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Wednesday, December 5, 2012

Harassment as domestic violence

The Ontario Court of Appeal in its decision regarding R v. Doherty has emphasized a powerful legal principal which affirms that abuse can include harassment. This means that physical violence is not a necessary element of a criminal charge and conviction. 

Mr. Doherty is a man with a lengthy criminal record that includes prior convictions for regarding three other women. He also had a record for failing to honour the direction of police, probation and the courts. However, what matters in this case is the inclusion of non physical injury as the basis for a conviction.

The court states at para. 7 of its decision:
Ms. Mikulska suffered greatly as a result of the harassment. She was terrified of the appellant.
The decision further notes at para. 13:

Ms. Mikulska suffered mentally and physically as a result of the appellant’s harassment. She lost weight, lost sleep and was anxious and worried about what he may do to her. The impact on her was magnified each time he ignored her pleas to stop, the police warnings and the court orders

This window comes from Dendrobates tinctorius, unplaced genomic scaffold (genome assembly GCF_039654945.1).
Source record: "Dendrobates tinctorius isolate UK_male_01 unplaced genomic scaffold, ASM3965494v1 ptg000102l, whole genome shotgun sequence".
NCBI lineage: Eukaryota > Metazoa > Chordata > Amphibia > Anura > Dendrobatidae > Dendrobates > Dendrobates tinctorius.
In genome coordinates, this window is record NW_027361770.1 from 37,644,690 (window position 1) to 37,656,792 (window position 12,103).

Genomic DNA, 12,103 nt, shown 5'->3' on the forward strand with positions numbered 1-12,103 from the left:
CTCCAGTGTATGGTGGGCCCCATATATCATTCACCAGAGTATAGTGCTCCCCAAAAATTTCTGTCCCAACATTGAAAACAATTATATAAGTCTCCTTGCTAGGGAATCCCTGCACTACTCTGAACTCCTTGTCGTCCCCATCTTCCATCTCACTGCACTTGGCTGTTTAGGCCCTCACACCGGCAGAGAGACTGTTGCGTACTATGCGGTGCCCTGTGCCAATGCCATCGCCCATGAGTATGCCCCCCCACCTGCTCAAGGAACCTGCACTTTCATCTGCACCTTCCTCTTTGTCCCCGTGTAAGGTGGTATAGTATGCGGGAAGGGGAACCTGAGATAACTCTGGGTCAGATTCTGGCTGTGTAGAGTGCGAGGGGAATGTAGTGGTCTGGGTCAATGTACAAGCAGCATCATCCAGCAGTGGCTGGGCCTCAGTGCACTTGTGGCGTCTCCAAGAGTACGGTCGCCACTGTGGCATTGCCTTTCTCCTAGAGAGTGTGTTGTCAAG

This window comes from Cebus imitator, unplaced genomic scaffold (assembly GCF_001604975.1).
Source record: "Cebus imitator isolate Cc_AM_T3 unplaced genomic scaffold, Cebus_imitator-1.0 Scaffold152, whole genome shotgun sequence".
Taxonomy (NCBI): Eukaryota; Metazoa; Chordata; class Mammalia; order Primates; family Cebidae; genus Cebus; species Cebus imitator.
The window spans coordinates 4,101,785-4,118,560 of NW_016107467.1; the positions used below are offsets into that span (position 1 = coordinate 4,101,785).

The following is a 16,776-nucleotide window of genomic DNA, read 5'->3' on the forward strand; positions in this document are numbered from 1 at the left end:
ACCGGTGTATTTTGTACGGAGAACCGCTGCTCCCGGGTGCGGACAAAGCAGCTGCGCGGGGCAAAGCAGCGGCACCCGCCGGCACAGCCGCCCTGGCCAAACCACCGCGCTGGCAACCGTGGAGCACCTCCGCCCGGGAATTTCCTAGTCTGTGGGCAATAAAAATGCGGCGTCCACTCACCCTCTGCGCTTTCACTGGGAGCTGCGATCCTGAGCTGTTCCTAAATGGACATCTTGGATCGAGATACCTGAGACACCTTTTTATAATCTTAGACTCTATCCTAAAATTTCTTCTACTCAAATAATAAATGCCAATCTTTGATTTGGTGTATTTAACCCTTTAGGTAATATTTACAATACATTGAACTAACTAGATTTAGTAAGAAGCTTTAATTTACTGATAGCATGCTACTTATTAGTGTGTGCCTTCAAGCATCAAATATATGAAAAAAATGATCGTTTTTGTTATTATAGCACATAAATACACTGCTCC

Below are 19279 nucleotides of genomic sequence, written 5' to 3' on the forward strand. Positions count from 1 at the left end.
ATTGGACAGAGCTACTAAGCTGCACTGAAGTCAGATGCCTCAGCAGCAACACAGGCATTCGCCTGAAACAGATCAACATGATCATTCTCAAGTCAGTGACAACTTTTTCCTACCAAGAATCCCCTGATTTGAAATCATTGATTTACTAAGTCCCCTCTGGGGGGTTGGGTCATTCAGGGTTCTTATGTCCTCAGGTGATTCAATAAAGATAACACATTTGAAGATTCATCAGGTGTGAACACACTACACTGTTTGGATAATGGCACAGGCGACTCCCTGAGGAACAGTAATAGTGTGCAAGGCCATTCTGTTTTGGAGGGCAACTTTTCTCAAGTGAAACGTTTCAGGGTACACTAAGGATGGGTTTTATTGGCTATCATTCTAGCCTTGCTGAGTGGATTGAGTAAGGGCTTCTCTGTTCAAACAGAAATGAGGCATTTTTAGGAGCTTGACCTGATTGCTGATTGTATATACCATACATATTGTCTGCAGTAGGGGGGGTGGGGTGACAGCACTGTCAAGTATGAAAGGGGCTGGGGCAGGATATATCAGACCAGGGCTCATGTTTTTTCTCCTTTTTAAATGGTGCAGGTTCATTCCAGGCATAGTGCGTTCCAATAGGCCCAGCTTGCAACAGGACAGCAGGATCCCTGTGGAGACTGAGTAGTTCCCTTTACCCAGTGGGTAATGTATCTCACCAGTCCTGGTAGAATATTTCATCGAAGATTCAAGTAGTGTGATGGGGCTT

In other words, his harassment caused her injury but not through physical force. 

The court also makes reference to a comment from the trail judge that is worth considering. The giving of evidence against your abuser also has an impact on the victim:

In my view, she fell within that category of witness who was re-victimized by having to come to court and give evidence.

In para. 15, the appeal court affirms that physical force is not necessary:

I agree with the respondent that the appellant is not entitled to mitigation on the basis that there were no physical assaults. As the trial judge noted, submissions suggesting that the lack of physical violence makes this offence less serious, “reflect a failure to appreciate that the primary impact of harassment is very often psychological … there is no requirement that there be physical harm to make out a very serious case of criminal harassment.

This decision will not solve domestic violence including harassment. It does give the police and the judiciary good guidance on the role that harassment plays as part of the world of abuse. 

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